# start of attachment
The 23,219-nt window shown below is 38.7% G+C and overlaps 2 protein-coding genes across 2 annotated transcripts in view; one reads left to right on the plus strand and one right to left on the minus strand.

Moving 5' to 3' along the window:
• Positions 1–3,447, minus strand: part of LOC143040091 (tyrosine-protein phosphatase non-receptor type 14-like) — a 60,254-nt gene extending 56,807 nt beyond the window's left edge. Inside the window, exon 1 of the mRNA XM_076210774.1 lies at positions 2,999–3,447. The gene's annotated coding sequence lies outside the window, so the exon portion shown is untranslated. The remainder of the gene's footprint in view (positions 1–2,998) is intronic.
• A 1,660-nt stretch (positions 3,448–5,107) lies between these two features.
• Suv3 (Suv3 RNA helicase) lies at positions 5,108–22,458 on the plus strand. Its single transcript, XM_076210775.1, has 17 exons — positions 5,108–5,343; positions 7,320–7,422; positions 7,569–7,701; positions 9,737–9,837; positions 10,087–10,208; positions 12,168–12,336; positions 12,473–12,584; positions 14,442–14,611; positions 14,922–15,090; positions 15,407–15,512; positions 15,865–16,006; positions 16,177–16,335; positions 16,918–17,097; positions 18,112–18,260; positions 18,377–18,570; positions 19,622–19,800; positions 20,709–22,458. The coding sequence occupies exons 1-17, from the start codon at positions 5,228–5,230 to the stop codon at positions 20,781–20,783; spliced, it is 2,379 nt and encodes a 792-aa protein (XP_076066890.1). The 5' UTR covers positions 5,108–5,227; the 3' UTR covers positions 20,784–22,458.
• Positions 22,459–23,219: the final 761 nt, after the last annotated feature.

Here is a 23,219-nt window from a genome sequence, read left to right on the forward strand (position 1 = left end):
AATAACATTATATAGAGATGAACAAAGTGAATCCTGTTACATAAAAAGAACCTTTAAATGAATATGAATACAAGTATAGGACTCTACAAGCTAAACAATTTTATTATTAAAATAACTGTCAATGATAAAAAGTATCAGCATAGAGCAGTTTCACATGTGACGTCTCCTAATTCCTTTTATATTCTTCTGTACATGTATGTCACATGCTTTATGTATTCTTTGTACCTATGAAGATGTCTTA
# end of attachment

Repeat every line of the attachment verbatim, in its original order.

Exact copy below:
The 23,219-nt window shown below is 38.7% G+C and overlaps 2 protein-coding genes across 2 annotated transcripts in view; one reads left to right on the plus strand and one right to left on the minus strand.

Moving 5' to 3' along the window:
• Positions 1–3,447, minus strand: part of LOC143040091 (tyrosine-protein phosphatase non-receptor type 14-like) — a 60,254-nt gene extending 56,807 nt beyond the window's left edge. Inside the window, exon 1 of the mRNA XM_076210774.1 lies at positions 2,999–3,447. The gene's annotated coding sequence lies outside the window, so the exon portion shown is untranslated. The remainder of the gene's footprint in view (positions 1–2,998) is intronic.
• A 1,660-nt stretch (positions 3,448–5,107) lies between these two features.
• Suv3 (Suv3 RNA helicase) lies at positions 5,108–22,458 on the plus strand. Its single transcript, XM_076210775.1, has 17 exons — positions 5,108–5,343; positions 7,320–7,422; positions 7,569–7,701; positions 9,737–9,837; positions 10,087–10,208; positions 12,168–12,336; positions 12,473–12,584; positions 14,442–14,611; positions 14,922–15,090; positions 15,407–15,512; positions 15,865–16,006; positions 16,177–16,335; positions 16,918–17,097; positions 18,112–18,260; positions 18,377–18,570; positions 19,622–19,800; positions 20,709–22,458. The coding sequence occupies exons 1-17, from the start codon at positions 5,228–5,230 to the stop codon at positions 20,781–20,783; spliced, it is 2,379 nt and encodes a 792-aa protein (XP_076066890.1). The 5' UTR covers positions 5,108–5,227; the 3' UTR covers positions 20,784–22,458.
• Positions 22,459–23,219: the final 761 nt, after the last annotated feature.

Here is a 23,219-nt window from a genome sequence, read left to right on the forward strand (position 1 = left end):
AATAACATTATATAGAGATGAACAAAGTGAATCCTGTTACATAAAAAGAACCTTTAAATGAATATGAATACAAGTATAGGACTCTACAAGCTAAACAATTTTATTATTAAAATAACTGTCAATGATAAAAAGTATCAGCATAGAGCAGTTTCACATGTGACGTCTCCTAATTCCTTTTATATTCTTCTGTACATGTATGTCACATGCTTTATGTATTCTTTGTACCTATGAAGATGTCTTA